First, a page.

Web beacons

Cookies aren’t the only thing that you should be aware of, especially if you are an avid social media user. Say, you have logged into your Facebook profile, and you see some interesting element, say an image, or a video on your newsfeed, but for viewing that image, you are required to click on its link. That link will take you from your primary website (Facebook, in this case) to a third party server. This is another way of tracking one’s internet activity.

Internet bubble

Here is a fun trick, sign in to Google, and do a Google search. Now ask your friend to do the same. It is more than likely that both of you will get a slightly different search results. Eli Pariser, in his book “The Filter Bubble: How the New Personalized Web Is Changing What We Read and How We Think” describes how our daily used services like Google, Facebook, Yahoo are tailoring our search results – showing what we would want to see. Aforementioned companies are also analyzing our web history and habit, and encompassing us within a fixed locus.

Personalization can lead you down a road to a kind of informational determinism  in which what you’ve clicked on in the past determines what you see next  –  a Web history you’re doomed to repeat. You can get stuck in a static, ever-narrowing version of yourself — an endless you-loop.

While this has its own benefits – as those algorithms will determine and filter the content according to your taste, and ultimately this is what you might have been looking for. Problem arises when you will never be able to know about the things outside your bubble.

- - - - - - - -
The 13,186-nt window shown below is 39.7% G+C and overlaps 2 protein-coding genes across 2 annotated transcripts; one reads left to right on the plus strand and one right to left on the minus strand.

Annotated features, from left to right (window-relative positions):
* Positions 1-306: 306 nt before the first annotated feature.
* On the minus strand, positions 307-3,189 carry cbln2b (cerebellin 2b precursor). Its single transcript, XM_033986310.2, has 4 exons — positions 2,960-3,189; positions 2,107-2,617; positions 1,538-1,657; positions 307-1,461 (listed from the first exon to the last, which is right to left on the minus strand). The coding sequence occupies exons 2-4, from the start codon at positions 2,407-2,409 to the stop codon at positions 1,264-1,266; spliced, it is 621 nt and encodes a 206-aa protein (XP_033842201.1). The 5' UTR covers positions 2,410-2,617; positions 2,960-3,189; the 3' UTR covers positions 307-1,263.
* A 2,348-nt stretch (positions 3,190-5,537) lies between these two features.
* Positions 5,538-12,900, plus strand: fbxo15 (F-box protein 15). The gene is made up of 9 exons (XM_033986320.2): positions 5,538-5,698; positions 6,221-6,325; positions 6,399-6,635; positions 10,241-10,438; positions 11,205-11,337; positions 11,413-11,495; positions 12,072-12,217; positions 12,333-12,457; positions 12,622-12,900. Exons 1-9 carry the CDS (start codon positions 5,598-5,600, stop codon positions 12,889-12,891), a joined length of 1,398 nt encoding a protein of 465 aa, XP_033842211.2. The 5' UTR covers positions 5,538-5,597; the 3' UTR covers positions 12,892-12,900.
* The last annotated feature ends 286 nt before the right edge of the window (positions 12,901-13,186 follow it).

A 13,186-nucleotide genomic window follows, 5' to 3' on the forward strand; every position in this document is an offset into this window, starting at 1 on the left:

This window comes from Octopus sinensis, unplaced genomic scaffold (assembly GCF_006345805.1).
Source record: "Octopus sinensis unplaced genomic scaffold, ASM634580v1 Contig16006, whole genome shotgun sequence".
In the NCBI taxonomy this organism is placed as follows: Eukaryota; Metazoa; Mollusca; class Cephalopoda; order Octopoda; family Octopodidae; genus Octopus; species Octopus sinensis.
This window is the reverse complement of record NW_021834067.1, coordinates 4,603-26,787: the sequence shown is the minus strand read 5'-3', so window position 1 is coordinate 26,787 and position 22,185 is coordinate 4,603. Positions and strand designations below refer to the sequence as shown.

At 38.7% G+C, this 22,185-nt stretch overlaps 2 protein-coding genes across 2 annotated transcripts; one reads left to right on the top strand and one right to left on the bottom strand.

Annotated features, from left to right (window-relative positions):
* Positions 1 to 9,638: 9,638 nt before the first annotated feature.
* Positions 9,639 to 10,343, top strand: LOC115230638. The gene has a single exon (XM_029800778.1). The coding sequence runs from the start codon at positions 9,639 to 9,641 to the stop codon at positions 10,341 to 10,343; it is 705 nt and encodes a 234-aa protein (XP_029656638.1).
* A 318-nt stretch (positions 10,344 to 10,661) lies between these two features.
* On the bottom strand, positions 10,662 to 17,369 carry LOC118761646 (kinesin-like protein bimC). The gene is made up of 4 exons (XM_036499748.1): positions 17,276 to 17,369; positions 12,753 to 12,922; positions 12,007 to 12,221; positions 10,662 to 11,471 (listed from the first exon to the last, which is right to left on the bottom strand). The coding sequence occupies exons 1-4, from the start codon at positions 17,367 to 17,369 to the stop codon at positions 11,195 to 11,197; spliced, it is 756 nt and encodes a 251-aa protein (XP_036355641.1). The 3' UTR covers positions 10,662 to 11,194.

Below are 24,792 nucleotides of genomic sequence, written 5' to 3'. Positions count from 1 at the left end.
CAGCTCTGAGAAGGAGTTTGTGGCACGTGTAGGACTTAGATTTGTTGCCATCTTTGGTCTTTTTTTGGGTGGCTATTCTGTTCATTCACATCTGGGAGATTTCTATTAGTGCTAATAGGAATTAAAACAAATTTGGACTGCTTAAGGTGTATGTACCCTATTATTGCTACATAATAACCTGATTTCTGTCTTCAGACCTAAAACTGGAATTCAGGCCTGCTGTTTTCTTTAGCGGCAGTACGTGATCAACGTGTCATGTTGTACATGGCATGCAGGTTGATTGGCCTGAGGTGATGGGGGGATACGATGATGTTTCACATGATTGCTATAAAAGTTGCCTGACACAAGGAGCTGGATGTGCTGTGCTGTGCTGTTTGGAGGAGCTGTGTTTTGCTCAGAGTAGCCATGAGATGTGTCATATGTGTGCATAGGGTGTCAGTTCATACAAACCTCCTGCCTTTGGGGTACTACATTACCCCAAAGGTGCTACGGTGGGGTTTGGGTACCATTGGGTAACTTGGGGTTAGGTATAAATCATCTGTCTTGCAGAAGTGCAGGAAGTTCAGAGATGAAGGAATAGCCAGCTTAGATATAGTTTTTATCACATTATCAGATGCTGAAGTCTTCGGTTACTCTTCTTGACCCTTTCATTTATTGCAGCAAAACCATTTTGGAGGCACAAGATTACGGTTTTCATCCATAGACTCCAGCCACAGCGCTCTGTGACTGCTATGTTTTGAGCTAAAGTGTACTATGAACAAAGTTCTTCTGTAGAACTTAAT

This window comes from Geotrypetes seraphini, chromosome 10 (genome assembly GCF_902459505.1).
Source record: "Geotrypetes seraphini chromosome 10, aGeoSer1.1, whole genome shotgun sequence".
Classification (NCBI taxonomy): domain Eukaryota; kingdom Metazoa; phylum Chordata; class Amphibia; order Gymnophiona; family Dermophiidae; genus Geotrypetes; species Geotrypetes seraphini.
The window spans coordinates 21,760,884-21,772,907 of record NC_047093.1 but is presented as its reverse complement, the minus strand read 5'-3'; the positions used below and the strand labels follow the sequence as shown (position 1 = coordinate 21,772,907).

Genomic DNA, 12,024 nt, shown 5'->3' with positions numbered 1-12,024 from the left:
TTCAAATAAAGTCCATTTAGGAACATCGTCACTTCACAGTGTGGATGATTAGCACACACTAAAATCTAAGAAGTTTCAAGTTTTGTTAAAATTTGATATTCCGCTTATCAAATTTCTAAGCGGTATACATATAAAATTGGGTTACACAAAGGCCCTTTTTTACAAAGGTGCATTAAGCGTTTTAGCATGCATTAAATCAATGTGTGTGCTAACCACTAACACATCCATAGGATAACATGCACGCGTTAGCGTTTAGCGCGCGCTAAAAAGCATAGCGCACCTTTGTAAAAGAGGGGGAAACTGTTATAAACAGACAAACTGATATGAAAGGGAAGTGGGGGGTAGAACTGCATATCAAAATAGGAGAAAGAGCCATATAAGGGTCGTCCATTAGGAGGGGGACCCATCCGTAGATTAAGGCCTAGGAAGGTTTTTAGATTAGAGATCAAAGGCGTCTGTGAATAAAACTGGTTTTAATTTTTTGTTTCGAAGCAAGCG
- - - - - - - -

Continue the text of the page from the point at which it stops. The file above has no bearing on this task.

[color-box color=”white”]Also Read: Would you Quit Using Google Because of the Filter Bubble?[/color-box]

Put a stop to tracking or have some faith. The choice is yours

This advertisement strategy – use of web tracking technologies, cookies, web beacons and filter bubbles isn’t restricted to just your laptop. Every device like your smartphone, tablet strengthens the potential of personalized display ads. Every device that you use to access the internet leaves behind a trail, a trail that upcoming technology might use to do something you may not want. But, the counter point is, restriction of such web-tracking technologies will cripple the economic liability of the internet. Take any popular blog for example (including yours truly). You’re not charged a dime to get some precious info right on your screen. That’s possible only because of advertising.

This targeted ad marketing has reshaped the entire advertising industry. And certainly, it has changed the way we consume culture. It is not about ads anymore, Yahoo recently started a new segment named “news for you” where they predict and provide you with the news based on your past activities on their website.

[color-box color=”white”]Also Read: [How to] Enable Do Not Track on any Browser[/color-box]

There are many extensions such as TrackerBot, Disconnect available for all the leading web browsers that can help you put a stop to such privacy invasion. Microsoft, in its newest browser Internet Explorer 10 has enabled ‘Do not track’ functionality as their default settings. Another simple way to stop all these privacy hassle is by not sharing authentic data with the internet. Remember, more information you share with the internet, more relevant their targeted ads will be.

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Manish is an Engineering graduate in Computer Science but spends more time in writing about technology. He has written for a number of Indian and international publications including BetaNews, BGR India, WinBeta, MakeTechEasier, MediaNama, and Digit magazine among others. When not writing, you would find him ranting about the state of digital journalism on Twitter.